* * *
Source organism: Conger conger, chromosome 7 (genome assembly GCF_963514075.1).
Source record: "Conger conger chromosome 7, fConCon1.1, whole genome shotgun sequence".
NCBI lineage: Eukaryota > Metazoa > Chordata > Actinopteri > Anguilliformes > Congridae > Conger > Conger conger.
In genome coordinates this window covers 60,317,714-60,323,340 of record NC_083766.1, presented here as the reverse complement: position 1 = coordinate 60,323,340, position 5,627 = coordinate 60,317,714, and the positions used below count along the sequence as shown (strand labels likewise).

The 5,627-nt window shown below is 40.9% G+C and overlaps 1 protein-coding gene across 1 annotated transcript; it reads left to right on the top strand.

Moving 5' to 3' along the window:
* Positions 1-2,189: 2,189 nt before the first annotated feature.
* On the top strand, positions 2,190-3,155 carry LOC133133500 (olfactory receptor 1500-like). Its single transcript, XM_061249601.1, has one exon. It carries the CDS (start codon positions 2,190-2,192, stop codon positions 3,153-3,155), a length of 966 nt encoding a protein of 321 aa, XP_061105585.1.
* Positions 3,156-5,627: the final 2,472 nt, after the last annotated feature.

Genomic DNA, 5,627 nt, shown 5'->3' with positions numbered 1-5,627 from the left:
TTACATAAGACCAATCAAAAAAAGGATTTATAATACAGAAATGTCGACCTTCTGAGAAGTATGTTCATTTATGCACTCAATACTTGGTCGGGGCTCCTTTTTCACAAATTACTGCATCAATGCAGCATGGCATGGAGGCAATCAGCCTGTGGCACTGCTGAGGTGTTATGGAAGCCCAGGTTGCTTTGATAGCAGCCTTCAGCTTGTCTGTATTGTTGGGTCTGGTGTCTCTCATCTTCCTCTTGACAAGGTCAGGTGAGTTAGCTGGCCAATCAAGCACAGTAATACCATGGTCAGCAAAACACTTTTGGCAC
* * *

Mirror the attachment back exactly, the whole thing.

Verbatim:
Source organism: Conger conger, chromosome 7 (genome assembly GCF_963514075.1).
Source record: "Conger conger chromosome 7, fConCon1.1, whole genome shotgun sequence".
NCBI lineage: Eukaryota > Metazoa > Chordata > Actinopteri > Anguilliformes > Congridae > Conger > Conger conger.
In genome coordinates this window covers 60,317,714-60,323,340 of record NC_083766.1, presented here as the reverse complement: position 1 = coordinate 60,323,340, position 5,627 = coordinate 60,317,714, and the positions used below count along the sequence as shown (strand labels likewise).

The 5,627-nt window shown below is 40.9% G+C and overlaps 1 protein-coding gene across 1 annotated transcript; it reads left to right on the top strand.

Moving 5' to 3' along the window:
* Positions 1-2,189: 2,189 nt before the first annotated feature.
* On the top strand, positions 2,190-3,155 carry LOC133133500 (olfactory receptor 1500-like). Its single transcript, XM_061249601.1, has one exon. It carries the CDS (start codon positions 2,190-2,192, stop codon positions 3,153-3,155), a length of 966 nt encoding a protein of 321 aa, XP_061105585.1.
* Positions 3,156-5,627: the final 2,472 nt, after the last annotated feature.

Genomic DNA, 5,627 nt, shown 5'->3' with positions numbered 1-5,627 from the left:
TTACATAAGACCAATCAAAAAAAGGATTTATAATACAGAAATGTCGACCTTCTGAGAAGTATGTTCATTTATGCACTCAATACTTGGTCGGGGCTCCTTTTTCACAAATTACTGCATCAATGCAGCATGGCATGGAGGCAATCAGCCTGTGGCACTGCTGAGGTGTTATGGAAGCCCAGGTTGCTTTGATAGCAGCCTTCAGCTTGTCTGTATTGTTGGGTCTGGTGTCTCTCATCTTCCTCTTGACAAGGTCAGGTGAGTTAGCTGGCCAATCAAGCACAGTAATACCATGGTCAGCAAAACACTTTTGGCAC